WIC nutrition program in Cattaraugus County in peril from shutdown - The Buffalo News
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WIC nutrition program in Cattaraugus County in peril from shutdown

OLEAN – Nutrition programs in Cattaraugus County and other health services supported by the federal government may be in jeopardy if the government’s financial shutdown continues, according to county officials.

County Public Health Director Dr. Kevin Watkins said no additional money will be available from the federal government for the Women, Infant and Children (WIC) nutrition program for expectant mothers, infants and young children. He said, however, that the state Health Department has some funds to support the program, but it will not be enough to keep it going if the shutdown continues for long.

“We will be continuing our operations as long as we continue to have the funds from the state,” Watkins said. “We need to develop a contingency plan, should this shutdown continue for an extended period.”

Watkins said the direction from the state Health Department is to continue operations as normal, without interruption.

Other areas of service in the county may be affected if the shutdown continues for a prolonged period, Watkins told the board. The Centers for Disease Control and Prevention will not be able to support the annual influenza programs, technical support for testing for HIV, tuberculosis and sexually transmitted diseases will not be available, and some interruption in disaster preparedness services is expected.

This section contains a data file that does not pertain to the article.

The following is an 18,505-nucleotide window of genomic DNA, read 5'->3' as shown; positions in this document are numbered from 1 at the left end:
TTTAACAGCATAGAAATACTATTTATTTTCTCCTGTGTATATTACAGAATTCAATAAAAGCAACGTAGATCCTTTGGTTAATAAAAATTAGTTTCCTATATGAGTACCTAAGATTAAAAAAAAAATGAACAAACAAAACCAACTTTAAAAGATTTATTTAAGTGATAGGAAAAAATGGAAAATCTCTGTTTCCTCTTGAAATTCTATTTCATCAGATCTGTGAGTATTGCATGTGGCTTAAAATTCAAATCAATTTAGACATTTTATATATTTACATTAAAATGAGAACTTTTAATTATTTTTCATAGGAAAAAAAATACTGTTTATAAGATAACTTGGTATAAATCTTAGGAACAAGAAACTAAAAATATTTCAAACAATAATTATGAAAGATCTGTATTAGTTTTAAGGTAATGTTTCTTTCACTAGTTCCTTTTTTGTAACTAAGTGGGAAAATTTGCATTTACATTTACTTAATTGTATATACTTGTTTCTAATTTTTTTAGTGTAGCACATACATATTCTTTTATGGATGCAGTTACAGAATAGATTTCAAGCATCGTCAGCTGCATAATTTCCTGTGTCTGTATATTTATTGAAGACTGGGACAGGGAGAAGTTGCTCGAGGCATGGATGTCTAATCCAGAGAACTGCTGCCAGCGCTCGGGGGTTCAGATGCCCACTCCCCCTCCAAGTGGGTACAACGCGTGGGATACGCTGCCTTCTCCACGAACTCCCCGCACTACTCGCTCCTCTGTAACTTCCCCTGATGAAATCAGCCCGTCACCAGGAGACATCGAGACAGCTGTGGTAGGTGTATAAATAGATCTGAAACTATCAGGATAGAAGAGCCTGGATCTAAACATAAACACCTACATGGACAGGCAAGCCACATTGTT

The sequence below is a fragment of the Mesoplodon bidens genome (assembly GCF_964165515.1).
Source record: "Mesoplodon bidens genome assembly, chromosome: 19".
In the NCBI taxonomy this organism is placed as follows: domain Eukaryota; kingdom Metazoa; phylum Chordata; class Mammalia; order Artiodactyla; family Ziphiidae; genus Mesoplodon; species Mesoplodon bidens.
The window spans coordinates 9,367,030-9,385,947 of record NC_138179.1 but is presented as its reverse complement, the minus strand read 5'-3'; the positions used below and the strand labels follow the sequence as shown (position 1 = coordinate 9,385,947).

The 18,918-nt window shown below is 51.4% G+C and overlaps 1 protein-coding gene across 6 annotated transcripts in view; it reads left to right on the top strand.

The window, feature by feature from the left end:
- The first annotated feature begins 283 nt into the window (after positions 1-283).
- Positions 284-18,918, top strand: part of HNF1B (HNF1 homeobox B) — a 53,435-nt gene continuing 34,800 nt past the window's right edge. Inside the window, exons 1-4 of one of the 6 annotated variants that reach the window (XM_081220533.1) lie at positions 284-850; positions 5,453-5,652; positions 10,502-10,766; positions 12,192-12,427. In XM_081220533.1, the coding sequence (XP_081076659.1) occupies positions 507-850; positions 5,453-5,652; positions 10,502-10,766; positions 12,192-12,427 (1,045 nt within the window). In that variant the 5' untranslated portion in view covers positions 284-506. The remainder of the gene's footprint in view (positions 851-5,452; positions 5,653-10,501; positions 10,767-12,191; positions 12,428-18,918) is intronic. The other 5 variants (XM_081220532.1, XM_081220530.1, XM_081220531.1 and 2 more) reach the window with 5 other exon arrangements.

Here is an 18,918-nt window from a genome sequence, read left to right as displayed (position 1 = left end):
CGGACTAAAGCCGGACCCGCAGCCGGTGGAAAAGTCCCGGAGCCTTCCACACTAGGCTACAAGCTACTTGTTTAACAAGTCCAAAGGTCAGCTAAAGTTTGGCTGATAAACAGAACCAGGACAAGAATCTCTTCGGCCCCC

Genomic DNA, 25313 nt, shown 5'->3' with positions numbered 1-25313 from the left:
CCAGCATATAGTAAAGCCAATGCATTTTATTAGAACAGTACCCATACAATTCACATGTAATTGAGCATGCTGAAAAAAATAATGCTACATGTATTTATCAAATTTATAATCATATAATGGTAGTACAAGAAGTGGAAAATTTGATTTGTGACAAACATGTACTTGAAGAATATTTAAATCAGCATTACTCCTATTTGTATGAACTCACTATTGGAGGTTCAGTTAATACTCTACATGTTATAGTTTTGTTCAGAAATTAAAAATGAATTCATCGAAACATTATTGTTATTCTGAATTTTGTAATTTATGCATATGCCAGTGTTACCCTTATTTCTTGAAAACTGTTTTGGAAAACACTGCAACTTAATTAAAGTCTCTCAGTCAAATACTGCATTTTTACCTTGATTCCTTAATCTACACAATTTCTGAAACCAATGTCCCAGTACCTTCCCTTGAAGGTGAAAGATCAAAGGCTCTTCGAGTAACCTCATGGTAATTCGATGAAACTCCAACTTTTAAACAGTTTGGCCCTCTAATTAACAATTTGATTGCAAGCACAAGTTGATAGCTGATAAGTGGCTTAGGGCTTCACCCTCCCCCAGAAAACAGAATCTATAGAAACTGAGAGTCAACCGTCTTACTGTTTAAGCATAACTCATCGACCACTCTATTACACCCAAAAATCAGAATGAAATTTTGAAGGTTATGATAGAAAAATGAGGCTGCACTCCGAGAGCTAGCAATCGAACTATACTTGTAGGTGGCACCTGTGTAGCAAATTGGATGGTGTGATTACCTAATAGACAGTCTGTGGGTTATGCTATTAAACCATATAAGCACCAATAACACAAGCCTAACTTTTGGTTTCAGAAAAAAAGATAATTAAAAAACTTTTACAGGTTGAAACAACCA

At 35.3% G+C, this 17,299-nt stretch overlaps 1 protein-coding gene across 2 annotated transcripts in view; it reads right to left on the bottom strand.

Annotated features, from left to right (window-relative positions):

Watkins said the federal Department of Health and Human Services wants to maintain a minimal level of readiness and staffing for hazard preparations, but that level was not defined.

As for funding of programs, such as WIC, board member Dr. Gilbert Witte, of the Olean Medical Group, suggested looking into using county contingency funds from the budget to fill the gaps that may occur.

The County Health Department serves several thousand clients each year with an operating budget of about $40,000 a month. Of the nine employees in the department, only three are county employees. The remaining six are contractors.

As the shutdown continues, Watkins said he and his staff would monitor the situation.

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